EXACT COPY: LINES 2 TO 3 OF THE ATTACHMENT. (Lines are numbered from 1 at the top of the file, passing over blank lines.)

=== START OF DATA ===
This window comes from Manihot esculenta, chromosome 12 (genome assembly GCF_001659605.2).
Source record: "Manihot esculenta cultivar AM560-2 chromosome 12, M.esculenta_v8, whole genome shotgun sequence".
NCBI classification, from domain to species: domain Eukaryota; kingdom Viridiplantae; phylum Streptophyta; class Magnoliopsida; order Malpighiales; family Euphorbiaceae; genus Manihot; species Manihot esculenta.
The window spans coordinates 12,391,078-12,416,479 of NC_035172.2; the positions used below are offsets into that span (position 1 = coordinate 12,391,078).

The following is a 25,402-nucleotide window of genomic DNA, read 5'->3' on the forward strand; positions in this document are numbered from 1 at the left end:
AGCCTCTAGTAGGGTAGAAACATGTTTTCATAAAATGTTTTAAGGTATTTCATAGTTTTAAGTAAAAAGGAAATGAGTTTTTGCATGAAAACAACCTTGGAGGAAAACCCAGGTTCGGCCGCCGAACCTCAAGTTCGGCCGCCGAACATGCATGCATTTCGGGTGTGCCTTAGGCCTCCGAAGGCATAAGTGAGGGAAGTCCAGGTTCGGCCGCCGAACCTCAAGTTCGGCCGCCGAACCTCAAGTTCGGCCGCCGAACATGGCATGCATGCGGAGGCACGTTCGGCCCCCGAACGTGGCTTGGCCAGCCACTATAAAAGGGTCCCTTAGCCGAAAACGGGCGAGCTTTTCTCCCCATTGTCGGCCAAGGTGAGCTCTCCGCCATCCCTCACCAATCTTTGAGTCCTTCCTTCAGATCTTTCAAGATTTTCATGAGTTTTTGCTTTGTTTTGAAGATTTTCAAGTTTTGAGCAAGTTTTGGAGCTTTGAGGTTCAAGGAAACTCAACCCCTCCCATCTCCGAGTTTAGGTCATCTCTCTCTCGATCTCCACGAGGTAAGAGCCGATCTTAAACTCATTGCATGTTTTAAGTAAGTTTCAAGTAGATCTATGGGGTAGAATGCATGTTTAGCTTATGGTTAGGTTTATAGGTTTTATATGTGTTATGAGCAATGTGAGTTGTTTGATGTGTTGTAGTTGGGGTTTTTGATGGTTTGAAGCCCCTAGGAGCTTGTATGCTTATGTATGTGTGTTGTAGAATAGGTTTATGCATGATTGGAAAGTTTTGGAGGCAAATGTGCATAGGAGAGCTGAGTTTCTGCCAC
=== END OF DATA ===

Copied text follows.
Source record: "Manihot esculenta cultivar AM560-2 chromosome 12, M.esculenta_v8, whole genome shotgun sequence".
NCBI classification, from domain to species: domain Eukaryota; kingdom Viridiplantae; phylum Streptophyta; class Magnoliopsida; order Malpighiales; family Euphorbiaceae; genus Manihot; species Manihot esculenta.